It also runs fine on an old HP200LX I have, so I can do stuff outside...if the Sun ever decides to shine again...I'm still waiting on my share of global warming for this year...
Posted on 2007-03-18 18:37:18 by eek
ok, just downloaded Yasm, and have no idea how to get it to run. (I grew up after the DOS era).

I think i should use microsoft cmd's debug tool? that would be the easist to understand and get running, also, that is what my prof. have suggest us do.

So I understand that I have to install some kind of package in order to assemble/debug .asm through cmd?
Posted on 2007-03-18 18:42:26 by goldy
This is another one I've seen which could be useful if all you want to do is put a teeny com file together.

http://www.emu8086.com/

Posted on 2007-03-19 05:19:43 by eek

So I understand that I have to install some kind of package in order to assemble/debug .asm through cmd?

to assemble, all you need is yasm executable ("yasm-0.5.0.exe").

If you are going to do DOS coding, then just create test.asm with this content:
org 100h

;display 'x' character
mov dl, 'x'
mov ah, 2
int 21h

;end
int 20h


and compile it:
yasm.exe test.asm -o test.com
.

Then you can run test.com
Posted on 2007-03-19 09:24:44 by vid


So I understand that I have to install some kind of package in order to assemble/debug .asm through cmd?

to assemble, all you need is yasm executable ("yasm-0.5.0.exe").

If you are going to do DOS coding, then just create test.asm with this content:
org 100h

;display 'x' character
mov dl, 'x'
mov ah, 2
int 21h

;end
int 20h


and compile it:
yasm.exe test.asm -o test.com
.

Then you can run test.com


today I had time to test this out.. I tried it using the dos and 32bit compiler of yasm. Once i created the .com file and double click it and it opens the cmd and close again (as if it crashed).. something  I did wrong or something i forgot?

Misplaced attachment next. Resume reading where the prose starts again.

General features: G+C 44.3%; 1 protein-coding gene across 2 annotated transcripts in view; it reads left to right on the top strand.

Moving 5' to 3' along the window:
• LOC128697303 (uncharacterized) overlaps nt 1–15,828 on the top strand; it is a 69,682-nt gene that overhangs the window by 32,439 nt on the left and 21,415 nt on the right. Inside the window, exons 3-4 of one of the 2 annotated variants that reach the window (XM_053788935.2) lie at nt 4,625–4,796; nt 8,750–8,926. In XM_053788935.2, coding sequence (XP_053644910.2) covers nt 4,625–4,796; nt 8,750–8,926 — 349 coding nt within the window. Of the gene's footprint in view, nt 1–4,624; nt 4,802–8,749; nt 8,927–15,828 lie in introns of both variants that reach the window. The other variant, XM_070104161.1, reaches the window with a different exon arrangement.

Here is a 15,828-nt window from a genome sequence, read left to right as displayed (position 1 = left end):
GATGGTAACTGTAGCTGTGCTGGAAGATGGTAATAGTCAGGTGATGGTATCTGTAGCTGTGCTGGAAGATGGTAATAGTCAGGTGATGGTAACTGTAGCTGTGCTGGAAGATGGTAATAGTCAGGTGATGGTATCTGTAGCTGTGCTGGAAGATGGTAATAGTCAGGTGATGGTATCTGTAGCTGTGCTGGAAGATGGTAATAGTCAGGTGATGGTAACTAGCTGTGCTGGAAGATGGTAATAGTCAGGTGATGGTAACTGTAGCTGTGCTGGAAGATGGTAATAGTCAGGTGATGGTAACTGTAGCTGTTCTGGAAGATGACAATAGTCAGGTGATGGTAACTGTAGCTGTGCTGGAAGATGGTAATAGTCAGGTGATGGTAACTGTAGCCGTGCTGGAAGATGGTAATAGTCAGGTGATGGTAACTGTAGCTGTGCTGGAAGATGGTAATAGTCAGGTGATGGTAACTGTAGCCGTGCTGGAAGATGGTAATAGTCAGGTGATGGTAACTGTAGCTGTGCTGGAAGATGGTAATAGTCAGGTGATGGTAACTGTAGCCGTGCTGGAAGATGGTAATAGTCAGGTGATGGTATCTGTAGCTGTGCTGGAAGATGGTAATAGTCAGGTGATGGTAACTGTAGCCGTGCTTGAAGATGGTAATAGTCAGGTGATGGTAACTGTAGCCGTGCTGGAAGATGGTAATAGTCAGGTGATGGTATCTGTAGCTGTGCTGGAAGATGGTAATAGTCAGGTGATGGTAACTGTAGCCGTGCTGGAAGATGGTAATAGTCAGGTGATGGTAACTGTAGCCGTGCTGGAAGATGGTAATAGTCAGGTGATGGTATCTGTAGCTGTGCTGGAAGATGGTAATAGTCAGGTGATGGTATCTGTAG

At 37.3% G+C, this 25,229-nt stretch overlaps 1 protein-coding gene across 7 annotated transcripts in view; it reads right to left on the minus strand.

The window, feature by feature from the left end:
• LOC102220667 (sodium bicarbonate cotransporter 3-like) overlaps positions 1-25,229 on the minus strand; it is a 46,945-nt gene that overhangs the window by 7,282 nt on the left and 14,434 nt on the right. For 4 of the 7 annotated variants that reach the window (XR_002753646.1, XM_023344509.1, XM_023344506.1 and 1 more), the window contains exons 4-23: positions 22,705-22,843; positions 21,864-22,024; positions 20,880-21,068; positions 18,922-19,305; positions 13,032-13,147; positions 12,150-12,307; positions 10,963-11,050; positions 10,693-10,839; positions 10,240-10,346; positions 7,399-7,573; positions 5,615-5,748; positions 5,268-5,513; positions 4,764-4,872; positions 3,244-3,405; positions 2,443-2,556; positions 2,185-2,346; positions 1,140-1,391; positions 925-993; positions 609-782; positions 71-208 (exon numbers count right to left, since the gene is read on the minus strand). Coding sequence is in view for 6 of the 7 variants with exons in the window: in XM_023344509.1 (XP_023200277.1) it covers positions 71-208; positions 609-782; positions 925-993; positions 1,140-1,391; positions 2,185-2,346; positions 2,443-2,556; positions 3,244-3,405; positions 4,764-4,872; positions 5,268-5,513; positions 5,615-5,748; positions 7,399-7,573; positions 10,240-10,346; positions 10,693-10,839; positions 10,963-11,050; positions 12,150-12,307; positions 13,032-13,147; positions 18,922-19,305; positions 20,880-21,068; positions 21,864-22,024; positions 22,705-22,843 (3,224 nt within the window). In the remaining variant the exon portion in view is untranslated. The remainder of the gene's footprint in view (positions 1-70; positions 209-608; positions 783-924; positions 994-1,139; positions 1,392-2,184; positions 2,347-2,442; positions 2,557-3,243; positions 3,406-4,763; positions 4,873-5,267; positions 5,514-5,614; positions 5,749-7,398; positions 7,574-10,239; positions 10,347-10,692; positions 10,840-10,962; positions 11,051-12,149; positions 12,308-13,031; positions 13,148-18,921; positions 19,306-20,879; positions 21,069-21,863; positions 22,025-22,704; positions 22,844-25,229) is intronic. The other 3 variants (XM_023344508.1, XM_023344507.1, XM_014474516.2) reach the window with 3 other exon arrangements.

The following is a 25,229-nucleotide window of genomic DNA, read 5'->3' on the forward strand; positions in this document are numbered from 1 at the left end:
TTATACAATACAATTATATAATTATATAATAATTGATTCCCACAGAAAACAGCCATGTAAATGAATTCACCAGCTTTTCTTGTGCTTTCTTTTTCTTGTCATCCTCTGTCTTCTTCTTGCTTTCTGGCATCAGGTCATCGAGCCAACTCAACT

Posted on 2007-03-22 15:28:41 by goldy
Without an indication to wait prior to program exit... the program will exit immediately. This is the standard for DOS applications and batch files on Windows. You can override this in the program properties or by going into command/cmd.exe first and then executing.

You can also add a int16h wait routine. I recommend this one for your particular situation.
Posted on 2007-03-22 16:11:16 by SpooK

Without an indication to wait prior to program exit... the program will exit immediately. This is the standard for DOS applications and batch files on Windows. You can override this in the program properties or by going into command/cmd.exe first and then executing.

You can also add a int16h wait routine. I recommend this one for your particular situation.


ok that int 16h function kept the cmd open but nothing was display. Anyway, i though i try using yasm to compile an asm file i found on the internet which proven to work, but as i complied it I get a bunch of repeating error messages  such as "instruction expected after label", and "redefinition of 'cseg'.... and other. I was wondering if for that code i need a specific complier?
Posted on 2007-03-22 21:44:06 by goldy
It depends on the code. From your mention of "cseg", it sounds like MASM code.

Anyway, between YASM and NASM... NASM is the more proven assembler, try downloading it instead and give another go at your code.

Here is a translated example for you to try in NASM.


  ;Very important to specify 16-bit operands/addresses ;)
org 0x100

;display 'n' character
mov dl, 'n'
mov ah, 2
int 0x21

xor ax,ax
int 0x16

int 0x20


and assemble it:


nasm -f bin -o test.com test.asm


Good luck :)

PS: If you really want to have some fun... check this gem of boredom from my past. This next example fills the screen randomly and displays a message in the center. I don't recommend to run it if you are prone to epileptic seizures induced by rapidly changing color patterns :P



ORG 0x100

;Switch to VGA Mode 13 (320x200)
mov ax,0x0013
int 0x10

;Display "something"
DISPLAY:
xor ax,ax
int 0x1A
mov WORD,dx
mov bx,0xA000
mov gs,bx
xor cx,cx
.update:
pusha
mov ax,0x1301
mov bx,0x0007
mov cx,MSG.len-MSG
mov dx,0x0D04
mov bp,MSG
int 0x10
mov ax,0x0B00
int 0x21
cmp al,0
je .time
jmp Exit
.time:
xor ax,ax
int 0x1A
cmp dx,WORD
je .time
mov WORD,dx
popa
xor bx,bx
.write:
call Random
mov cx,WORD
mov BYTE,cl
inc bx
cmp bx,0xFA00
jne .write
jmp .update

;Wait for key
xor ax,ax
int 0x16
mov ax,0x0100
int 0x21

mov ax,0x0900
mov dx,CHR
int 0x21

;Restore Display to 80x25 and Exit
Exit:
mov ax,0x0002
int 0x10
mov ax,0x4C00
int 0x21

;Generate a Random Number in CL
Random:
pusha
mov ax,WORD
mov bx,WORD
mov cx,ax
mul WORD
shl cx,1
shl cx,1
shl cx,1
add ch,cl
add dx,cx
add dx,bx
shl bx,1
shl bx,1
add dx,bx
add dh,bl
mov cl,5
shl bx,cl
add ax,1
adc dx,0
mov WORD,ax
mov WORD,dx
mov bx,WORD
xor ax,ax
xchg ax,dx
div bx
xchg ax,dx
mov WORD,ax
popa
ret

MSG DB "Feel my 8-bit epileptic wrath >:@"
.len
CHR DB 0,'$'
TICK DW 0
RANGE DW 0x00FF
RANDNUM DW 0x0000
CONSTANT DW 0x8405
SEED1 DW 0
SEED2 DW 0
Posted on 2007-03-22 22:11:18 by SpooK